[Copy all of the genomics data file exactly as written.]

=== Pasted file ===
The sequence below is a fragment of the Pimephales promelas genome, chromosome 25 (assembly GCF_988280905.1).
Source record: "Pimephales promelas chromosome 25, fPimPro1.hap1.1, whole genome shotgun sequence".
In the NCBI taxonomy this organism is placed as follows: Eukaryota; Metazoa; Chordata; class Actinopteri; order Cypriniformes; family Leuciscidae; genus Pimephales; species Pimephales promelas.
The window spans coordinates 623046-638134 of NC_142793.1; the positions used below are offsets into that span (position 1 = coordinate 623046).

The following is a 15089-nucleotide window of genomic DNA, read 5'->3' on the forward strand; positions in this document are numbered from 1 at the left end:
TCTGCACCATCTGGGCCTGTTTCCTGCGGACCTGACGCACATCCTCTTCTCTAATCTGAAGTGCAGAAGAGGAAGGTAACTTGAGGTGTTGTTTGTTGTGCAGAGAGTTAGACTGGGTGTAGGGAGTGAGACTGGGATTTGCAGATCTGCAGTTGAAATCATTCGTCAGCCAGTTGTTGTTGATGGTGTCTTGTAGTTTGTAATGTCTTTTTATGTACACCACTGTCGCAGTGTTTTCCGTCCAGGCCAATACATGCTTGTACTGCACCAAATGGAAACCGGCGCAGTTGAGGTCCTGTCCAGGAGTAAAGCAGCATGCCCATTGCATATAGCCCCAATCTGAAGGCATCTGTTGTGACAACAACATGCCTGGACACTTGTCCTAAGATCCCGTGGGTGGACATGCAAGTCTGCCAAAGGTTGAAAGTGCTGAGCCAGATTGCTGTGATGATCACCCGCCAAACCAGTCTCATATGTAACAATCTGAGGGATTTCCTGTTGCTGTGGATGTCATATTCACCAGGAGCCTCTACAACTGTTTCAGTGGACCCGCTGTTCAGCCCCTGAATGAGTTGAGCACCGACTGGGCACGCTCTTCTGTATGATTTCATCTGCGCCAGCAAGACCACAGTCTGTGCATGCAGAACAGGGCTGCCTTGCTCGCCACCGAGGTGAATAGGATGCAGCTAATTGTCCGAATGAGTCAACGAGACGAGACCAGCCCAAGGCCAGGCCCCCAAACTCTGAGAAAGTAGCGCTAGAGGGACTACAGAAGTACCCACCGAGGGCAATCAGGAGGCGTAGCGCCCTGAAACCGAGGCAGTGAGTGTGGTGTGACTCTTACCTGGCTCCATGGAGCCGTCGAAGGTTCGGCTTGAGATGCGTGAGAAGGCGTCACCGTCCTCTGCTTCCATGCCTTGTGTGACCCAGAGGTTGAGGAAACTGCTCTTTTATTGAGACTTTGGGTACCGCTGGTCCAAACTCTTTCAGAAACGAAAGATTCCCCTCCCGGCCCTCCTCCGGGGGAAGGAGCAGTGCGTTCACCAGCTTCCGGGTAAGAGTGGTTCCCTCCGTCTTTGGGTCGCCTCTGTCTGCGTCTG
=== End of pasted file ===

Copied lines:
The sequence below is a fragment of the Pimephales promelas genome, chromosome 25 (assembly GCF_988280905.1).
Source record: "Pimephales promelas chromosome 25, fPimPro1.hap1.1, whole genome shotgun sequence".
In the NCBI taxonomy this organism is placed as follows: Eukaryota; Metazoa; Chordata; class Actinopteri; order Cypriniformes; family Leuciscidae; genus Pimephales; species Pimephales promelas.
The window spans coordinates 623046-638134 of NC_142793.1; the positions used below are offsets into that span (position 1 = coordinate 623046).

The following is a 15089-nucleotide window of genomic DNA, read 5'->3' on the forward strand; positions in this document are numbered from 1 at the left end:
TCTGCACCATCTGGGCCTGTTTCCTGCGGACCTGACGCACATCCTCTTCTCTAATCTGAAGTGCAGAAGAGGAAGGTAACTTGAGGTGTTGTTTGTTGTGCAGAGAGTTAGACTGGGTGTAGGGAGTGAGACTGGGATTTGCAGATCTGCAGTTGAAATCATTCGTCAGCCAGTTGTTGTTGATGGTGTCTTGTAGTTTGTAATGTCTTTTTATGTACACCACTGTCGCAGTGTTTTCCGTCCAGGCCAATACATGCTTGTACTGCACCAAATGGAAACCGGCGCAGTTGAGGTCCTGTCCAGGAGTAAAGCAGCATGCCCATTGCATATAGCCCCAATCTGAAGGCATCTGTTGTGACAACAACATGCCTGGACACTTGTCCTAAGATCCCGTGGGTGGACATGCAAGTCTGCCAAAGGTTGAAAGTGCTGAGCCAGATTGCTGTGATGATCACCCGCCAAACCAGTCTCATATGTAACAATCTGAGGGATTTCCTGTTGCTGTGGATGTCATATTCACCAGGAGCCTCTACAACTGTTTCAGTGGACCCGCTGTTCAGCCCCTGAATGAGTTGAGCACCGACTGGGCACGCTCTTCTGTATGATTTCATCTGCGCCAGCAAGACCACAGTCTGTGCATGCAGAACAGGGCTGCCTTGCTCGCCACCGAGGTGAATAGGATGCAGCTAATTGTCCGAATGAGTCAACGAGACGAGACCAGCCCAAGGCCAGGCCCCCAAACTCTGAGAAAGTAGCGCTAGAGGGACTACAGAAGTACCCACCGAGGGCAATCAGGAGGCGTAGCGCCCTGAAACCGAGGCAGTGAGTGTGGTGTGACTCTTACCTGGCTCCATGGAGCCGTCGAAGGTTCGGCTTGAGATGCGTGAGAAGGCGTCACCGTCCTCTGCTTCCATGCCTTGTGTGACCCAGAGGTTGAGGAAACTGCTCTTTTATTGAGACTTTGGGTACCGCTGGTCCAAACTCTTTCAGAAACGAAAGATTCCCCTCCCGGCCCTCCTCCGGGGGAAGGAGCAGTGCGTTCACCAGCTTCCGGGTAAGAGTGGTTCCCTCCGTCTTTGGGTCGCCTCTGTCTGCGTCTG